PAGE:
The Mercian Sphere
posted on 10/2010 By:
My colleague Doug Moore once made a point regarding Decrepit Birth as a band he theoretically “should” like, but doesn’t in reality. This isn’t exactly the situation I’ve found myself in regarding Winterfylleth’s second record, The Mercian Sphere, but its in the ballpark. Winterfylleth’s brand of epic, emotionally fortified black metal is perfectly in line with my personal tastes, and bands producing similar music have made some of my favorite albums of this decade. But for whatever reason Winterfylleth’s execution, despite being commendable in many respects, ends up leaving me slightly frustrated and wanting more in the long run.
Unlike Mr. Moore and Decrepit Birth, I actually enjoy Winterfylleth’s music quite a bit. The Mercian Sphere starts off particularly strong; the first three tracks are all stellar examples of somber but uplifting folk-tinged black metal, balancing grim malevolence with sun-drenched melody and raw emotional impact. This is a band that clearly has an affinity for uplifting melodic themes in a black metal context, and as someone with a particular soft-spot for tragic, stately black metal (Drudkh, Walknut, etc), its hard not to get pretty giddy when moments like the intro to “Awakens He, Bereft of Kinsman” and the beautiful bridge to “The Fields of Reckoning” show themselves.
Winterfylleth is also careful to avoid exploiting this kind of melodic warmth in a melodramatic sense, and while this aspect of their sound is perhaps their most impressive, its far from the only one that’s noteworthy. Songs like “The Honor of Good Men on the Path To Eternal Glory” open with dark, brooding movements before bursting into glorious conclusions, and the contrast between moods strengthens the impact of each passage. This variance is especially well-executed on the aforementioned “The Fields of Reckoning” and “To Find Solace… Where Security Stands,” which brings massive tremolo figures and desperate vocals crashing around the listener to create a truly moving piece of work.
But for all of Winterfylleth’s positive attributes (and there are many), I’m left feeling a bit unfulfilled when actually listening to The Mercian Sphere from cover to cover. While none of the songs are anywhere near bad, there’s some compositional choices that just don’t pan out too well, and some musical interjections that feel slightly “easy.” I’m mainly pointing my finger at the underwhelming clean vocal segments, which primarily consist of little more than repetitive “Whoaaaaaa” type vocalizing in an “epic” fashion. Considering how sharp and effective the standard black metal vox are on this album, the shaky cleans that attempt to elevate the material to “super-epic” territory simply feel unnecessary, especially since they are mostly devoid of lyrical contributions.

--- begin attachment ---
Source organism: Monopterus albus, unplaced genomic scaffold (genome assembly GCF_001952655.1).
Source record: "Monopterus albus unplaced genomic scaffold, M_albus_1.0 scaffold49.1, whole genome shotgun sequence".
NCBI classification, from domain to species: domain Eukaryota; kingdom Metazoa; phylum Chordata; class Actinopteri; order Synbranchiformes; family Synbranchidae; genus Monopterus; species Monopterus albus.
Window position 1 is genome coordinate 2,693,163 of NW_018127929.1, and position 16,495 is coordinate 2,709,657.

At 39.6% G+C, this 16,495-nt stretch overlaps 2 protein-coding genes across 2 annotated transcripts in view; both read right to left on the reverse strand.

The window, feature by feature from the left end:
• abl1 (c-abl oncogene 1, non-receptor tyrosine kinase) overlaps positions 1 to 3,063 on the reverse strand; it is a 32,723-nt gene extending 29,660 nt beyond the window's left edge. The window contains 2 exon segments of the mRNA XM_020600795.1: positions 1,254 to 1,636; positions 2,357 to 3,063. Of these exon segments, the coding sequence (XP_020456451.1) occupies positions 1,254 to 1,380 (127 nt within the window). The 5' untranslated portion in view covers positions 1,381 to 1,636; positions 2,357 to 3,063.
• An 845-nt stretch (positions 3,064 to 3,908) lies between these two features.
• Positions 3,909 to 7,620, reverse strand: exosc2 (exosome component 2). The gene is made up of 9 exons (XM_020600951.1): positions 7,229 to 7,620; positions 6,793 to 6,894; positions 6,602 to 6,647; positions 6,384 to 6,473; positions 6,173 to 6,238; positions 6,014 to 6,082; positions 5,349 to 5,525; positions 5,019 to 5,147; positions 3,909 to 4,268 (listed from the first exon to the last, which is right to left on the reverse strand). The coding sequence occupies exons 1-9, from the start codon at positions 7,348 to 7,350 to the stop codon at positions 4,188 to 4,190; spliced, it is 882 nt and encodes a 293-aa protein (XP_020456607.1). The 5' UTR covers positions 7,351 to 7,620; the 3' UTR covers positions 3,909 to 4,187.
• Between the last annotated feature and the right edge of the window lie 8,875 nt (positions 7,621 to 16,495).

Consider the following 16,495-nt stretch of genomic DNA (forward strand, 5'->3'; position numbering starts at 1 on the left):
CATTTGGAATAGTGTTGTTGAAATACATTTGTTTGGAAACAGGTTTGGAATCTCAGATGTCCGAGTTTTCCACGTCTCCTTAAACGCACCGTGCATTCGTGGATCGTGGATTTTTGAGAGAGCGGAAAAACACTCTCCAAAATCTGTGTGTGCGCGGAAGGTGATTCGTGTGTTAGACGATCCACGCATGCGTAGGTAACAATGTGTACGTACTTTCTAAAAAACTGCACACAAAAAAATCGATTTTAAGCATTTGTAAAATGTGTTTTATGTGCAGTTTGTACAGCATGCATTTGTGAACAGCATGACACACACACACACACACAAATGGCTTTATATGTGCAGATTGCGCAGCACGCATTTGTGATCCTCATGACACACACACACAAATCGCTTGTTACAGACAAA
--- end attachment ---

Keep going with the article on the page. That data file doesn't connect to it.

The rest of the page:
The album’s track-by-track pacing is also problematic. The Mercian Sphere is already lengthy at almost an hour and ten minutes, but the ordering of the songs lessens their impact from a greater perspective. After the stellar opening punch of the first three tracks, things hit a screeching halt with the enjoyable but bloated acoustic interlude of “Children of The Stones,” which runs for over five minutes and effectively kills the momentum that was so well formulated by the proceeding songs. Then, after another solid epic in “The Ruin,” Winterfylleth turn around and deliver two ten-minute tracks back to back, and this is around the time where my attention wanes and I start to lose touch with what the band is trying to do. These songs are both great, but why not put one of the ten-minuters at the end of the album, or place one of the interludes between them so the listener can catch their breath? This isn’t a major issue considering the high quality of most of the material, but it does mean that The Mercian Sphere stumbles on more of a song by song basis, which is disappointing.
Its pretty hard to fault Winterfylleth for their intent or their talent. There’s no doubt that their second full-length is a damn fine black metal album, and they’ve crafted some moments of titillating genius that should stir up plenty of buzz around these guys in the black metal community. But for all of its strengths, The Mercian Sphere feels a bit too calculated, and a bit too pompous for its own good. If Winterfylleth could take their exciting stylistic framework and trim some of the fat from the core of their sound, we could be in for a stunning follow-up to this record. As it stands, I find myself more excited at the potential The Mercian Sphere hints at than the album itself.
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